Some express employment contracts include a provision that specifically restricts an employer’s ability to fire the employee under contract. Such provisions are usually based on having good cause for firing the employee. Good cause, in this context, is typically defined as having a fair, honest, and reasonable reason for terminating the employee. Additionally, the employer must have reached the decision to fire the employee in good faith – rather than slapping together a half-baked reason after the fact. In other words, your employer cannot fire you today and come up with a reason for having done so tomorrow – such practices are considered in bad faith. None of the following qualify as good cause for firing an employee:
- Trivial reasons
- Capricious reasons
- Reasons that are not related to business goals or needs
- Reasons that are based on a pretext
In express contracts that are based on good cause, your employer needs to have a reason for firing you that is based on a legitimate business purpose. In determining whether an employer has good cause for firing an employee, California courts attempt to balance both of the following important interests:
- The employer’s interest in operating the business both profitably and efficiently
- The employee’s interest in continuing their employment
Every express contract case is considered in terms of the unique circumstances involved and is considered on a case-by-case basis to determine if the employer ultimately had good cause for firing the employee or not. It is important to note at this juncture that California courts afford employers considerable discretion when it comes to determining what is best for their own businesses. In other words, courts can be loath to presume that they know best in relation to an employer’s business, which can make your case as an employee who has allegedly been terminated for good cause more challenging. Having a seasoned Los Angeles wrongful termination lawyer is in your best interest.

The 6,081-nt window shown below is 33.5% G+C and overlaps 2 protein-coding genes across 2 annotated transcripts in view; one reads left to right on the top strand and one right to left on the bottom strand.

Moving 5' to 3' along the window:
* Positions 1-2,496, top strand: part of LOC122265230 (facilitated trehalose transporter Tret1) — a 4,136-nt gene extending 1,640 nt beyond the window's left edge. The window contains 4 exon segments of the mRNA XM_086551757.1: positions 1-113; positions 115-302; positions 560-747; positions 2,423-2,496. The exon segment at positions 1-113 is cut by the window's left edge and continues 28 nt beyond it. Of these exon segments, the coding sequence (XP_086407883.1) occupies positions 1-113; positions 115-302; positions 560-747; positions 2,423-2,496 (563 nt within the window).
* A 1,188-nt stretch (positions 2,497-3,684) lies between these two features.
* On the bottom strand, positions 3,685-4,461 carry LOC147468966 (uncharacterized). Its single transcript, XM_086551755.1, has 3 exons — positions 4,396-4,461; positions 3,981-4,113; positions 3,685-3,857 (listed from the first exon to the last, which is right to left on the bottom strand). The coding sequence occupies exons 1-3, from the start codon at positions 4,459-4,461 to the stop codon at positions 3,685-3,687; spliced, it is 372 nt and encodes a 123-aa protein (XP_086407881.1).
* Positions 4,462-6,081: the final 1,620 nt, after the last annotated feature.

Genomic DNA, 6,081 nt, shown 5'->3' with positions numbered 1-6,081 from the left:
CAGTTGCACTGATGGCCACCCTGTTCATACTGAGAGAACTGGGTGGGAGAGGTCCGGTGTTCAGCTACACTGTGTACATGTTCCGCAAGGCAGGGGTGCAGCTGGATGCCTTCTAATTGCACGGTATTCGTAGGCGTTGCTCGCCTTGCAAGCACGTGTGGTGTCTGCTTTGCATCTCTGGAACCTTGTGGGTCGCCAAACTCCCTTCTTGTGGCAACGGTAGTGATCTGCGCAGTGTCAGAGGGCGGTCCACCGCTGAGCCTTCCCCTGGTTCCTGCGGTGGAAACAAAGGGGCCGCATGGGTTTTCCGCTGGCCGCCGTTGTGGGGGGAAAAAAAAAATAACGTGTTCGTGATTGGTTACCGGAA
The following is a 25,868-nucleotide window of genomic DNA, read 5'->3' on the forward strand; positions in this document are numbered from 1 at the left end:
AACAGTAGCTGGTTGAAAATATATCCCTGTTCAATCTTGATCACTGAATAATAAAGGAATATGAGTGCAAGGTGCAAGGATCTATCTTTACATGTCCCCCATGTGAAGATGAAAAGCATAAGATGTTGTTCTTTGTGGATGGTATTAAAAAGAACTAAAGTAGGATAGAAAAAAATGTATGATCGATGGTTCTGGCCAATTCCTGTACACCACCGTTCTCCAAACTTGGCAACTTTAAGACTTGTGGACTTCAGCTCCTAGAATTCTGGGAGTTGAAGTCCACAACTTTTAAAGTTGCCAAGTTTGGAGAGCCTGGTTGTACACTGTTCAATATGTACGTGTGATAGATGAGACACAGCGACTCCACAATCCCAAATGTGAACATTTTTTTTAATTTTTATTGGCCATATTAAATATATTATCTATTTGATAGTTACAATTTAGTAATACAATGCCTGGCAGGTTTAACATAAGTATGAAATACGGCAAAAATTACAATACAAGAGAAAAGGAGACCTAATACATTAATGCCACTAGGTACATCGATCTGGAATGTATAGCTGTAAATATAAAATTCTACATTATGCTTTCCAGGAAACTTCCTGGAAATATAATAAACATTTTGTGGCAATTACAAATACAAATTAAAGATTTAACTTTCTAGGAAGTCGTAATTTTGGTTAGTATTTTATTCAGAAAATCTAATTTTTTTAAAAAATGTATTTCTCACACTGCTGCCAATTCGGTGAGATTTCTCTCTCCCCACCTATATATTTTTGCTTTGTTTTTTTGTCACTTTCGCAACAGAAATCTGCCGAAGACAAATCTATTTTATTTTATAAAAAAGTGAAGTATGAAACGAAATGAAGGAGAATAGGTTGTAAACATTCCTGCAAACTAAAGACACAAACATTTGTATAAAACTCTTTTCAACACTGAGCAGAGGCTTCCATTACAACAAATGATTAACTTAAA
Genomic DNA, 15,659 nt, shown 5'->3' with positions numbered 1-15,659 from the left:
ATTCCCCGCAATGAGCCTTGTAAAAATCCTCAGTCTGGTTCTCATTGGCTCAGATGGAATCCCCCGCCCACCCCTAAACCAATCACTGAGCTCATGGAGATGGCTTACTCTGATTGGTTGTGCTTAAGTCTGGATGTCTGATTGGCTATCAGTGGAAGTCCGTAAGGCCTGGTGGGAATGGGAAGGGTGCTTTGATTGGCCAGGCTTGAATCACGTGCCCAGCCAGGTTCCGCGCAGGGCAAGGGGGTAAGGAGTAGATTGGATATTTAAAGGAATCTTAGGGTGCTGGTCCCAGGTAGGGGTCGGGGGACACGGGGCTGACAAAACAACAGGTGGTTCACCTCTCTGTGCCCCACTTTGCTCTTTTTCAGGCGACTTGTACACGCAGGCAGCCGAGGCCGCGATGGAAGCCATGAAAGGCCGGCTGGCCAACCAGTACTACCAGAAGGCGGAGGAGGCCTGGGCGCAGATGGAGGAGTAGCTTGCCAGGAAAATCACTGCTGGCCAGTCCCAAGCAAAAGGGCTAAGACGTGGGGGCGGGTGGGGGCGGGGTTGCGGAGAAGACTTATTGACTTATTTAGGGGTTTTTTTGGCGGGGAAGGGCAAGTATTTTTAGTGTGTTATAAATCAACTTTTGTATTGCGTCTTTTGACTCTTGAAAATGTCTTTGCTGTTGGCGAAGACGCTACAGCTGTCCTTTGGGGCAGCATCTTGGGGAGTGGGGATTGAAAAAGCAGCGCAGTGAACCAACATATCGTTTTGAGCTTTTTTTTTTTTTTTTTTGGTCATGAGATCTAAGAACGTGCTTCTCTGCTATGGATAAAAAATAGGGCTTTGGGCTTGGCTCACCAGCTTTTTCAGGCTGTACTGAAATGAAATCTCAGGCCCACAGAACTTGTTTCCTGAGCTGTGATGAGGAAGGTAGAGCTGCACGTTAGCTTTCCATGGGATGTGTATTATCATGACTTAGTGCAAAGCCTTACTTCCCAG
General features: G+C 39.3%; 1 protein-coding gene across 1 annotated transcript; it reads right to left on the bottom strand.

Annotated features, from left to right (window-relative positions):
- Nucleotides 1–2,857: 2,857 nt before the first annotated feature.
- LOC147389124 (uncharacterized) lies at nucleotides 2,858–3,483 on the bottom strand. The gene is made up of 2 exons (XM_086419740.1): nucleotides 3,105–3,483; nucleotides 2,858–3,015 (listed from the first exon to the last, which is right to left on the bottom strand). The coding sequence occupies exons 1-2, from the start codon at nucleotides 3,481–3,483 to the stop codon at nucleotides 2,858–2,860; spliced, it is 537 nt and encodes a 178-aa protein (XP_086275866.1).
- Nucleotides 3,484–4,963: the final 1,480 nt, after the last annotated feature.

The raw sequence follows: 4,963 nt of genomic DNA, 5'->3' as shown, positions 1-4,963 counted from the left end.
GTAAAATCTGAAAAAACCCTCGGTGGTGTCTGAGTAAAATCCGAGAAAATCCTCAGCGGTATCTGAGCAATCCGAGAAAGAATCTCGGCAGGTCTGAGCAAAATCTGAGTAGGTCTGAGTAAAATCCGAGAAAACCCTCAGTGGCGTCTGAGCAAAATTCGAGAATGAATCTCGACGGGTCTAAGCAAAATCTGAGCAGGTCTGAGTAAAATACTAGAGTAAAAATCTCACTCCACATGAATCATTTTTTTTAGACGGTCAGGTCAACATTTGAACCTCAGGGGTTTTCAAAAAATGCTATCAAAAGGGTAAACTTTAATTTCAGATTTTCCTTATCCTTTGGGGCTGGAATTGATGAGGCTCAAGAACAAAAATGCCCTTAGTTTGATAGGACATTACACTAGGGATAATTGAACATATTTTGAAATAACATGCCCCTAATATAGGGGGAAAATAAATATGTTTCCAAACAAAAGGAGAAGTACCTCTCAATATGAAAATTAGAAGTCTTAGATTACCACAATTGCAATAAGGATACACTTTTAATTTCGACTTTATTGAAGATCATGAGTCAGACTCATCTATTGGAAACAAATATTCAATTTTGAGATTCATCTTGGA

Even if you have no contract in place that outlines your employer’s need to have good cause for termination of your employment, California job termination laws are such that this may be implied by the relevant circumstances. Without a contract, employment in California is at will, but there are instances when the court will interpret the employer and employee relationship as being contractual, which requires the employer to have good cause for moving forward with a termination. The court’s job in such situations is to consider all the evidence in relation to the conduct of both the employer and the employee and determine if there is an unspoken understanding between them. Toward this end, the court will consider factors such as the following:
- The employer’s personnel policies and practices
- The length of the employee’s service
- Any communication or actions on the part of the employer that are indicative of continued employment
- The standard employment practices of the industry in question
If an implied contract that requires good cause for firing an employee is deemed to be in play, the employer cannot fire you without a fair and honest reason for doing so, such as a legitimate business concern. Additionally, at-will employees can be protected from termination related to implied contractual duties when the firing is a pretext for cheating the employee out of a contractual benefit. Put simply, it’s complicated, and having professional legal counsel behind you is always to your advantage.